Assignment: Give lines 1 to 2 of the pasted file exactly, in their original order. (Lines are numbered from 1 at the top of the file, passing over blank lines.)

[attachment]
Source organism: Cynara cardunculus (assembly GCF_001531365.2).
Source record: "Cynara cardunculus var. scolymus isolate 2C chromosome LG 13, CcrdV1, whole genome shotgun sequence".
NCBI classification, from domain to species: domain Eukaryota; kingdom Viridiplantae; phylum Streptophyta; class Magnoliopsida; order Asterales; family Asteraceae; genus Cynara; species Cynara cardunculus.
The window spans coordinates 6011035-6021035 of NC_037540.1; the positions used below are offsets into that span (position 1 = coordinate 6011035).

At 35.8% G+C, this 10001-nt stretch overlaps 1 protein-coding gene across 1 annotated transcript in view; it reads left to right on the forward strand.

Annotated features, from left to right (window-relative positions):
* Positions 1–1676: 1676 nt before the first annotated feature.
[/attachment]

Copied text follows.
Source organism: Cynara cardunculus (assembly GCF_001531365.2).
Source record: "Cynara cardunculus var. scolymus isolate 2C chromosome LG 13, CcrdV1, whole genome shotgun sequence".